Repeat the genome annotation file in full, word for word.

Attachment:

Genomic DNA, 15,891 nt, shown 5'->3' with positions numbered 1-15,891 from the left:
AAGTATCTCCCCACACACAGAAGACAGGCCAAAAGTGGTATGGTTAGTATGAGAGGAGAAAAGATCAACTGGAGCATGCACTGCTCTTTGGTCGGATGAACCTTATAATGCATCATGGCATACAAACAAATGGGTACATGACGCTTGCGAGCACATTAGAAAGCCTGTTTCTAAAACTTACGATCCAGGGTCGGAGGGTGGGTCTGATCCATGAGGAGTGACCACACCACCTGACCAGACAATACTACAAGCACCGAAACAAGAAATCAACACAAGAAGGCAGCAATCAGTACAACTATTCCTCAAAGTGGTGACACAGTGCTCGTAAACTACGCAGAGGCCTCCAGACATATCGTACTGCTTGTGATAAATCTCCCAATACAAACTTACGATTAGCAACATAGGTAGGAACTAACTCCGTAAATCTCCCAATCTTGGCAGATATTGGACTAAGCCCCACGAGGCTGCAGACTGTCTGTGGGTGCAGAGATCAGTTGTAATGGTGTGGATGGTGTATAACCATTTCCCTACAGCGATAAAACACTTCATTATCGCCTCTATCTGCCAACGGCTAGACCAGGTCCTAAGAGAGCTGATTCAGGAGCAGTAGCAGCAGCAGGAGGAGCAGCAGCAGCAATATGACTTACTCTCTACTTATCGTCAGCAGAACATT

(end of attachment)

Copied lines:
Genomic DNA, 15,891 nt, shown 5'->3' with positions numbered 1-15,891 from the left:
AAGTATCTCCCCACACACAGAAGACAGGCCAAAAGTGGTATGGTTAGTATGAGAGGAGAAAAGATCAACTGGAGCATGCACTGCTCTTTGGTCGGATGAACCTTATAATGCATCATGGCATACAAACAAATGGGTACATGACGCTTGCGAGCACATTAGAAAGCCTGTTTCTAAAACTTACGATCCAGGGTCGGAGGGTGGGTCTGATCCATGAGGAGTGACCACACCACCTGACCAGACAATACTACAAGCACCGAAACAAGAAATCAACACAAGAAGGCAGCAATCAGTACAACTATTCCTCAAAGTGGTGACACAGTGCTCGTAAACTACGCAGAGGCCTCCAGACATATCGTACTGCTTGTGATAAATCTCCCAATACAAACTTACGATTAGCAACATAGGTAGGAACTAACTCCGTAAATCTCCCAATCTTGGCAGATATTGGACTAAGCCCCACGAGGCTGCAGACTGTCTGTGGGTGCAGAGATCAGTTGTAATGGTGTGGATGGTGTATAACCATTTCCCTACAGCGATAAAACACTTCATTATCGCCTCTATCTGCCAACGGCTAGACCAGGTCCTAAGAGAGCTGATTCAGGAGCAGTAGCAGCAGCAGGAGGAGCAGCAGCAGCAATATGACTTACTCTCTACTTATCGTCAGCAGAACATT